It wants justices to read the phrase “for the term following the election after the member’s current term is completed” not as one coherent thought. Instead it says the phrase would more accurately be read as “for the term, following the election, after the member’s current term is completed.”

“Read that way, the text emphasizes that the ‘term’ of disqualification is the next term, by saying so in two different ways — i.e., the term ‘following the election’ and the term ‘after the member’s current term is completed,’” DOJ attorneys wrote.

Related: Boycotting Oregon senators believe loophole will allow them to win another term

The state acknowledges that its “alternative reading is not necessarily the most natural way to parse the text.” But the DOJ says that reading is the only way to square the measure with what both sides agree voters wanted: for penalties to kick in immediately.

“Most of the legislative history — in fact I would say all of it — supports what the secretary thinks the rule should be,” DiLorenzo acknowledged. But he suggested justices will be getting into dicey territory if they rule against what he says is the plain wording of the measure.

“If the court wants to basically allow legislative history to trump the actual language, they’re going to have to be very careful what kind of rule they fashion,” he said. “They could be opening a Pandora’s box.”

Unions’ call for interpretation based on voters’ intent

The DOJ has plenty of allies in the case.

Eight separate labor unions and advocacy groups — including Basic Rights Oregon, Planned Parenthood, and Service Employees International Union Local 503 — have signed onto a brief defending Griffin-Valade’s ruling. They criticize the plaintiffs for making an “illogical, solely textual reading of Ballot Measure 113 that would disregard the intent of the voters.”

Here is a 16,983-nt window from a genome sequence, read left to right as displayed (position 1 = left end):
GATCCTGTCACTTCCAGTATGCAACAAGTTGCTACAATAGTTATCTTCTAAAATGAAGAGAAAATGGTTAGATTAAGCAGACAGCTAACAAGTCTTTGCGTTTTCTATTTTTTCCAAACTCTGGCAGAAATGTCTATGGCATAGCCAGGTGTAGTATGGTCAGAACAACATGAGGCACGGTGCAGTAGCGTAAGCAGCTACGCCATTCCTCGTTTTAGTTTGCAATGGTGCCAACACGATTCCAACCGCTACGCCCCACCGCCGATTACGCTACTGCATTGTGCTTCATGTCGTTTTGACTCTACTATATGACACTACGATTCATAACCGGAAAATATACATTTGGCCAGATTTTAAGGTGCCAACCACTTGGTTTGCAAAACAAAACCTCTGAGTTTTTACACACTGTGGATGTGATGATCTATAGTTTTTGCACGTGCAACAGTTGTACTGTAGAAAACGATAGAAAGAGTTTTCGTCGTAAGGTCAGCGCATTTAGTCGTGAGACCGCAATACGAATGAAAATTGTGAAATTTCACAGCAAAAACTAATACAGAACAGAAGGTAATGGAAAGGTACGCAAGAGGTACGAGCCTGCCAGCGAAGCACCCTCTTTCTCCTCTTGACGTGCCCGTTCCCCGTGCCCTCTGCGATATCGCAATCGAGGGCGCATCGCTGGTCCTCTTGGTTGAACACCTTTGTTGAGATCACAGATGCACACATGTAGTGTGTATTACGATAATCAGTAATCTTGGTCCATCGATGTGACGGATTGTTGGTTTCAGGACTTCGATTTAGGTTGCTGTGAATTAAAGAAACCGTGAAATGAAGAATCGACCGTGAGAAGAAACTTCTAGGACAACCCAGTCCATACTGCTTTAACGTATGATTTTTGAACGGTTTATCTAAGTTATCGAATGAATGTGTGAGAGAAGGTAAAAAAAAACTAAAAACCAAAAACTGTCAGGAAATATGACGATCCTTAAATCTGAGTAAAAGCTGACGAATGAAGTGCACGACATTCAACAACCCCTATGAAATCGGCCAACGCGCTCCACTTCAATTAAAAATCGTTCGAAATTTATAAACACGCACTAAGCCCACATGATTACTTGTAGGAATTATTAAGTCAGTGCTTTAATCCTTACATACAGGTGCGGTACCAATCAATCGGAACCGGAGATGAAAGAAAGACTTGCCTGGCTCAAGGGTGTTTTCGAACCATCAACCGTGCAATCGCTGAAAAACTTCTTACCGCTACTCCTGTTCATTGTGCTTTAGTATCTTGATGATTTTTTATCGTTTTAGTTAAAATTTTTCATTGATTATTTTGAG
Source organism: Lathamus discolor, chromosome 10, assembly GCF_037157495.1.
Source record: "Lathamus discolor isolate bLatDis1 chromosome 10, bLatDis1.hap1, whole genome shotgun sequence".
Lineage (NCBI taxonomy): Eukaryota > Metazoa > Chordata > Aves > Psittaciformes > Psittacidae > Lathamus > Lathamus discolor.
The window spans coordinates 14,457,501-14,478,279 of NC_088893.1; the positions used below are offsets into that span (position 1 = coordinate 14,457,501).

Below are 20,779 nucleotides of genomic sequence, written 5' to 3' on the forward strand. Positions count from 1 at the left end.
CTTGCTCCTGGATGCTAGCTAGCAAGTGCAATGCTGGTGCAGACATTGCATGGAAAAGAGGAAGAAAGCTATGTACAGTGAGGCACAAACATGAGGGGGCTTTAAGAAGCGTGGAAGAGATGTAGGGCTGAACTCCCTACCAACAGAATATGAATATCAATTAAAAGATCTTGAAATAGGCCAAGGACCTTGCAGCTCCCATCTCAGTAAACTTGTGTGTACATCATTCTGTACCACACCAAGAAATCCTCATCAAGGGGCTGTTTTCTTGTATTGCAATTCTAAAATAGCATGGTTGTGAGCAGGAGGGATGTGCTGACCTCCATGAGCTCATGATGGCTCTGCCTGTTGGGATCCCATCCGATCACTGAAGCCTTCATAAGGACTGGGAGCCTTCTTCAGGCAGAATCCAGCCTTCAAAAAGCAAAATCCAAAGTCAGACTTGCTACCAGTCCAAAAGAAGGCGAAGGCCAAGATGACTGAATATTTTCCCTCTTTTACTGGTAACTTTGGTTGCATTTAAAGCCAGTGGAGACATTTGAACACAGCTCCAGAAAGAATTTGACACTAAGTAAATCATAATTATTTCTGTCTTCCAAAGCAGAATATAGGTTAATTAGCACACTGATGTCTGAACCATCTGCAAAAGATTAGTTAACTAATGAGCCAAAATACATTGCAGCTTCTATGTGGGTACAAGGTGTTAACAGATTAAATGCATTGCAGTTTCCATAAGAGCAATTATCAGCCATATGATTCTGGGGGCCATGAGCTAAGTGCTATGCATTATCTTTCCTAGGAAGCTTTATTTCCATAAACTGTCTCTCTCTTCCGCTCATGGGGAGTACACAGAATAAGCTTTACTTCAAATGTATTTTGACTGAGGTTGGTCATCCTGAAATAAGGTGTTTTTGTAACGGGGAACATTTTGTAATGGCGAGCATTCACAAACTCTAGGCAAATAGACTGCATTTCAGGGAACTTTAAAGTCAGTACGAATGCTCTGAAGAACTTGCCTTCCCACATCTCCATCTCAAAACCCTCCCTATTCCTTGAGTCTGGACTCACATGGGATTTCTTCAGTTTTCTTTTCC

The brief notes that the ballot voters filled out included an explanation — penned by the DOJ — that a “yes” vote would disqualify absent lawmakers “for term following current term of office.”

Related: Oregon secretary of state: Senators who walked out can’t run next year

The American Civil Liberties Union of Oregon also weighed in to argue that justices should focus on voters’ intent when deciding how to interpret the measure.

And the chief petitioners behind Measure 113, Andrea Kennedy-Smith and Reed Scott-Schwalbach, have filed a brief that chides Republicans for their “plausible but overly literal reading of the text.”

“Throughout the initiative adoption process, no one read the language to mean what Petitioners now claim,” the pair, both high-ranking officials in public-sector unions, said in a brief before the court. “That is because the language is clear, in context. It provides that absent legislators shall be disqualified ‘for the term following the election’ which is the term ‘after the member’s current term is completed.’”

Related: Republican senators sue Oregon secretary of state, saying walkout doesn’t block them from seeking reelection

The court is expected to hear oral arguments for an hour on Thursday, and is likely to issue a ruling before the March 12 deadline to file for office.

Its opinion will have a big influence on who remains in the Senate for the 2025 legislative session. Of 10 Republicans who violated Measure 113 with this year’s walkout, six have terms that expire at the beginning of 2025. Two of those — Sens. Bill Hansell and Lynn Findley — have already announced they will retire.